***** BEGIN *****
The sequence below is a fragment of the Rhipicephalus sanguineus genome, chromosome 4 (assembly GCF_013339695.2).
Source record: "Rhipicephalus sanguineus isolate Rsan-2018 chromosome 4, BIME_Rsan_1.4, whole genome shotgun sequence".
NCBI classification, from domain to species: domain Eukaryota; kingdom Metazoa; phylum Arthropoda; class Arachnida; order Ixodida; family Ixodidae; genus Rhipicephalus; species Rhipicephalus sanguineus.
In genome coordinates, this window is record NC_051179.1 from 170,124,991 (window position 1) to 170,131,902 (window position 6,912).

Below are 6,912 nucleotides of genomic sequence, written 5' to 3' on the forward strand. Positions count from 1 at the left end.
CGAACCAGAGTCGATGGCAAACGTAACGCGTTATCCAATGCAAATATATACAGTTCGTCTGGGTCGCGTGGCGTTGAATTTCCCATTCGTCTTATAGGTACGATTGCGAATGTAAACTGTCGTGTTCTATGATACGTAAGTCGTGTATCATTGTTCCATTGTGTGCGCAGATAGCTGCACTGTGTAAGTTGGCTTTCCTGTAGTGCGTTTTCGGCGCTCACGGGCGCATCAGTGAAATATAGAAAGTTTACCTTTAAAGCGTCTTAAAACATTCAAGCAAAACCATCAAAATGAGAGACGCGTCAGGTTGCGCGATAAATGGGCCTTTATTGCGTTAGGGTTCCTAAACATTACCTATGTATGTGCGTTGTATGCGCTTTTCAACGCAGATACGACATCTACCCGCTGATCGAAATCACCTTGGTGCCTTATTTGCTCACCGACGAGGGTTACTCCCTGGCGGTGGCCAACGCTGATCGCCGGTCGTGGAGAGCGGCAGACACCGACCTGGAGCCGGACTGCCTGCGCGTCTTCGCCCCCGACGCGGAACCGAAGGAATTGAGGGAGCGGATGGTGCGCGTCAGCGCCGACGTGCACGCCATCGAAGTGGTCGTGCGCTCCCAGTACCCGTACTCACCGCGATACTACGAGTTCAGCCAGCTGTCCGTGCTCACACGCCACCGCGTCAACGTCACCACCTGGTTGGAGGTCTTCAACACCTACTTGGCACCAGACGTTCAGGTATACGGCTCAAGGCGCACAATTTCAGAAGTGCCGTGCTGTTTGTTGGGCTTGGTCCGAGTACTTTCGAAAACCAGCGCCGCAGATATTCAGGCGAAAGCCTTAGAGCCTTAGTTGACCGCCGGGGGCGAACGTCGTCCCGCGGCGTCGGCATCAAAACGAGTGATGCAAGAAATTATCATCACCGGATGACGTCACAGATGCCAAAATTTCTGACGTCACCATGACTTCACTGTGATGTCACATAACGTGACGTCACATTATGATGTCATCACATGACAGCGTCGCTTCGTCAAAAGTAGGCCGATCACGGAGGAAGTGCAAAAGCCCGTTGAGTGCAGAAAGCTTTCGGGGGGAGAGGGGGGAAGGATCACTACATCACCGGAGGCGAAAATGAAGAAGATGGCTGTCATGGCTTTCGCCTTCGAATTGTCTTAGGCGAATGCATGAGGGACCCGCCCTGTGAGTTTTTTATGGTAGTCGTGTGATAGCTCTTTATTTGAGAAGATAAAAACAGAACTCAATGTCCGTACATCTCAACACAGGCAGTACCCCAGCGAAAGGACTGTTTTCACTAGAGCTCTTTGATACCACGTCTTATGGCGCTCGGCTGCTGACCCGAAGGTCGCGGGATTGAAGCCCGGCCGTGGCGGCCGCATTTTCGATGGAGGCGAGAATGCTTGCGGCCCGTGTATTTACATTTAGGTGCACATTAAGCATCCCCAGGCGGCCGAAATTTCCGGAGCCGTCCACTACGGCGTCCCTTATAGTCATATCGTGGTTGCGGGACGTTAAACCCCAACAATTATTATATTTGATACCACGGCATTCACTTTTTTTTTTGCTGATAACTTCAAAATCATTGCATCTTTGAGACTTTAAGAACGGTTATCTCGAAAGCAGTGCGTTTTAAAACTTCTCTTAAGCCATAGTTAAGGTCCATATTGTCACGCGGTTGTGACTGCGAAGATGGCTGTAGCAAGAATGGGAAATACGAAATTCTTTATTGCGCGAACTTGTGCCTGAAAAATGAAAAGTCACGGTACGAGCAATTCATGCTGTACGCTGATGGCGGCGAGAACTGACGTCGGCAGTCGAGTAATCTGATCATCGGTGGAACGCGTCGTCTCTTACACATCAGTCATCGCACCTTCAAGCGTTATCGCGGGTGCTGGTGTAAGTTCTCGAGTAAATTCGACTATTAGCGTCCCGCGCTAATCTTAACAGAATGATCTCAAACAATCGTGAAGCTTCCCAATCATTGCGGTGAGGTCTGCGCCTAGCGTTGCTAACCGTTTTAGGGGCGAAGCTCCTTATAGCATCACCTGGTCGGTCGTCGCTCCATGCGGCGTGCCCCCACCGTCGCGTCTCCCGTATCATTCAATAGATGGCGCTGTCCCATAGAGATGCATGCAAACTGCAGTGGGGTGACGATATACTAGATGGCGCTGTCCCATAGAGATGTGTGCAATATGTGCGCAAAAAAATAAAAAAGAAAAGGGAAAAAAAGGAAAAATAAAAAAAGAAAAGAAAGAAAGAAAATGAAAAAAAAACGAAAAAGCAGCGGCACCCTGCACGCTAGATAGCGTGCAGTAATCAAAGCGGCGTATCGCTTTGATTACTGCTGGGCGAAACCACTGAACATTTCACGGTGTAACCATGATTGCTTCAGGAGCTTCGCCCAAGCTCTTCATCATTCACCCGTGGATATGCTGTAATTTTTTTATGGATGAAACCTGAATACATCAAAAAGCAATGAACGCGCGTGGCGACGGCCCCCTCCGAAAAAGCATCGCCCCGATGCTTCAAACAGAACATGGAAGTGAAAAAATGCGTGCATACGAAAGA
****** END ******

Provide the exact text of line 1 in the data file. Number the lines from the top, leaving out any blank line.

The sequence below is a fragment of the Rhipicephalus sanguineus genome, chromosome 4 (assembly GCF_013339695.2).